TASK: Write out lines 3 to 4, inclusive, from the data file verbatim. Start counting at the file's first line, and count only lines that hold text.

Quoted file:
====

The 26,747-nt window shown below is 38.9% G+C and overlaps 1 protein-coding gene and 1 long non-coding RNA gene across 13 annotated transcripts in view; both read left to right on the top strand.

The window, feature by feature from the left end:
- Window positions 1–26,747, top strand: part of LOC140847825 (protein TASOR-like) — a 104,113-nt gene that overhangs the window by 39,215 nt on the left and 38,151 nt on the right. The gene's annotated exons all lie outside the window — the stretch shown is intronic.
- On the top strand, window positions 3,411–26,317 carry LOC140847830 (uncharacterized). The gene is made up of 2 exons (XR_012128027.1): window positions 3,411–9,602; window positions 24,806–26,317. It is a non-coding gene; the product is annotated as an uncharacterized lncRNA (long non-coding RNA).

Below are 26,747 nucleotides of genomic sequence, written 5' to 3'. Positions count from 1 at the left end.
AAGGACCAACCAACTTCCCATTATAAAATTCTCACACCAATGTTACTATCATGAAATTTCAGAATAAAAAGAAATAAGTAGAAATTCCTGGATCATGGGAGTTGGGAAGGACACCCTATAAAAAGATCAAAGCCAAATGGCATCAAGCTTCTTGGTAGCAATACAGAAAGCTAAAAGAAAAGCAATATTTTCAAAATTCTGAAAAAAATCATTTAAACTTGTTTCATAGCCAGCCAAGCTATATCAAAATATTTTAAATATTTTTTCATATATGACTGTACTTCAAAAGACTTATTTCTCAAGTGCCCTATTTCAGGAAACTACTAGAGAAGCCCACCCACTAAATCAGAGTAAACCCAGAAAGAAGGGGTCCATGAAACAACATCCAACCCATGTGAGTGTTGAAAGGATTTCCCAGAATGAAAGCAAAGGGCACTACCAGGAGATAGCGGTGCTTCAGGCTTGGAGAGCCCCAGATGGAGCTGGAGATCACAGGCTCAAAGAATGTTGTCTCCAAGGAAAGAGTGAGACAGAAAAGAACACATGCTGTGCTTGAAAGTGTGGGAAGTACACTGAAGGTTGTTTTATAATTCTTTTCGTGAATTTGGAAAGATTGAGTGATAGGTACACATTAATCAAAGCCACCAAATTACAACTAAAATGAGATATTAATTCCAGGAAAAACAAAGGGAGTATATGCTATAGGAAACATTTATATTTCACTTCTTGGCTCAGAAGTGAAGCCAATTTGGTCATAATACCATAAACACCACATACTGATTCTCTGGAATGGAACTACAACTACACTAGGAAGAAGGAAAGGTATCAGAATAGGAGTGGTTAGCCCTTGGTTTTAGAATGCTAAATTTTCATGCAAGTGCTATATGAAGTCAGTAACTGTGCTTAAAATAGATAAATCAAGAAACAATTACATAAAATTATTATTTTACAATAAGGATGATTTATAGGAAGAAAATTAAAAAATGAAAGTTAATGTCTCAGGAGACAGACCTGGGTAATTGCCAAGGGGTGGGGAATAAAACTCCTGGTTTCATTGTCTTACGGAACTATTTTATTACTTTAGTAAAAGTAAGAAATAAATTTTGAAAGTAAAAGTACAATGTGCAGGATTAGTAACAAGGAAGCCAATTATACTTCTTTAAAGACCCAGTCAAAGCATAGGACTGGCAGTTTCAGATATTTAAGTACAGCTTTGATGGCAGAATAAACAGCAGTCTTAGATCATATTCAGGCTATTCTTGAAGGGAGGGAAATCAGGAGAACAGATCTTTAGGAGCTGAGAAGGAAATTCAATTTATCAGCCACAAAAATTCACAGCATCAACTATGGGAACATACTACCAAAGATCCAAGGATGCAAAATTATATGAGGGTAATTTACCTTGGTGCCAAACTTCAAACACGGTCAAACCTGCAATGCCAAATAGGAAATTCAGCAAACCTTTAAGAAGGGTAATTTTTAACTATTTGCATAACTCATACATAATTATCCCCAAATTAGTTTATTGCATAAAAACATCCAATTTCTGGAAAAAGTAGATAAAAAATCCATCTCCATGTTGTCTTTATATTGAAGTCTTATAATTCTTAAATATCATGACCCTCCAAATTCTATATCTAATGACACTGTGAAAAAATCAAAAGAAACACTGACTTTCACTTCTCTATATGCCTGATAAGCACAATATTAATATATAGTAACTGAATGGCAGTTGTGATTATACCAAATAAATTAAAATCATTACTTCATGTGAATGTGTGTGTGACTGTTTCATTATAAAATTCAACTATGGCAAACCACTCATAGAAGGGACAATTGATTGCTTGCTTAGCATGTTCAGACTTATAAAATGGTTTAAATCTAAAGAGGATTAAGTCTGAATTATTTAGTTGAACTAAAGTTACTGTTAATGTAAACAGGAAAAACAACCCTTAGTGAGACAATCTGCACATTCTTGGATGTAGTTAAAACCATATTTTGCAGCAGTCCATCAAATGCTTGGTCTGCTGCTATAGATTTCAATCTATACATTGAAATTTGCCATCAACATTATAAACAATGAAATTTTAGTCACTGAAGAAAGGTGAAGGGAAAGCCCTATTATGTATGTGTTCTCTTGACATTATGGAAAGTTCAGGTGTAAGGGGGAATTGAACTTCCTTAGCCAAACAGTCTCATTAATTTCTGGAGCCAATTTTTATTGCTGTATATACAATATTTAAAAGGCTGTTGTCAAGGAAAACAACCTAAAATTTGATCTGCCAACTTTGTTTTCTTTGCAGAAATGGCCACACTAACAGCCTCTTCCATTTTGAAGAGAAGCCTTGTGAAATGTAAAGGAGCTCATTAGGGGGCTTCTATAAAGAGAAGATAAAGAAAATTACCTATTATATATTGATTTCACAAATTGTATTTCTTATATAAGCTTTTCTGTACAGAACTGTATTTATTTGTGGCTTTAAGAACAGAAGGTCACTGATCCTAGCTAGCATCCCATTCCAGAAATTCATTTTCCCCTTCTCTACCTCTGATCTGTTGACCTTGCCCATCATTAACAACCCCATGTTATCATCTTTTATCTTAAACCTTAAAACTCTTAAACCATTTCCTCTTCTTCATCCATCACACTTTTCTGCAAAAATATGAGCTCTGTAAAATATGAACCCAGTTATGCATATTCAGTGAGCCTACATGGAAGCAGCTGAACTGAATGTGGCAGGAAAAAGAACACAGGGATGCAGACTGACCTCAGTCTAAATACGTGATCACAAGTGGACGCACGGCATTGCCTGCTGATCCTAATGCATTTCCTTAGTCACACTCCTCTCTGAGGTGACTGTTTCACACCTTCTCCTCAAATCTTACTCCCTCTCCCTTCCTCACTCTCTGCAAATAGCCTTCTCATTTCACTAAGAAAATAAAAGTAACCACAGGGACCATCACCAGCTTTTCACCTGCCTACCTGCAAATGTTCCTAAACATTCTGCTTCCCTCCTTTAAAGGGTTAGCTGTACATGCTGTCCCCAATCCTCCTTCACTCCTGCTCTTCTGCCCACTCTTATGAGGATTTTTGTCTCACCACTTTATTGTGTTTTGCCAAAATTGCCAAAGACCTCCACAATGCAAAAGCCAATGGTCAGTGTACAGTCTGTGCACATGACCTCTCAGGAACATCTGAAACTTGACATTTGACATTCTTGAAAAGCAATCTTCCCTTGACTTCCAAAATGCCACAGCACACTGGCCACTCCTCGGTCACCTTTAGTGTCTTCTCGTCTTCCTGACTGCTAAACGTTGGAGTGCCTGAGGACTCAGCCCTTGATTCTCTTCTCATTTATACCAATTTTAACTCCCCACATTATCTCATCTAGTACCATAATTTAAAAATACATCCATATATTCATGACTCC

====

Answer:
- Window positions 1–26,747, top strand: part of LOC140847825 (protein TASOR-like) — a 104,113-nt gene that overhangs the window by 39,215 nt on the left and 38,151 nt on the right. The gene's annotated exons all lie outside the window — the stretch shown is intronic.
- On the top strand, window positions 3,411–26,317 carry LOC140847830 (uncharacterized). The gene is made up of 2 exons (XR_012128027.1): window positions 3,411–9,602; window positions 24,806–26,317. It is a non-coding gene; the product is annotated as an uncharacterized lncRNA (long non-coding RNA).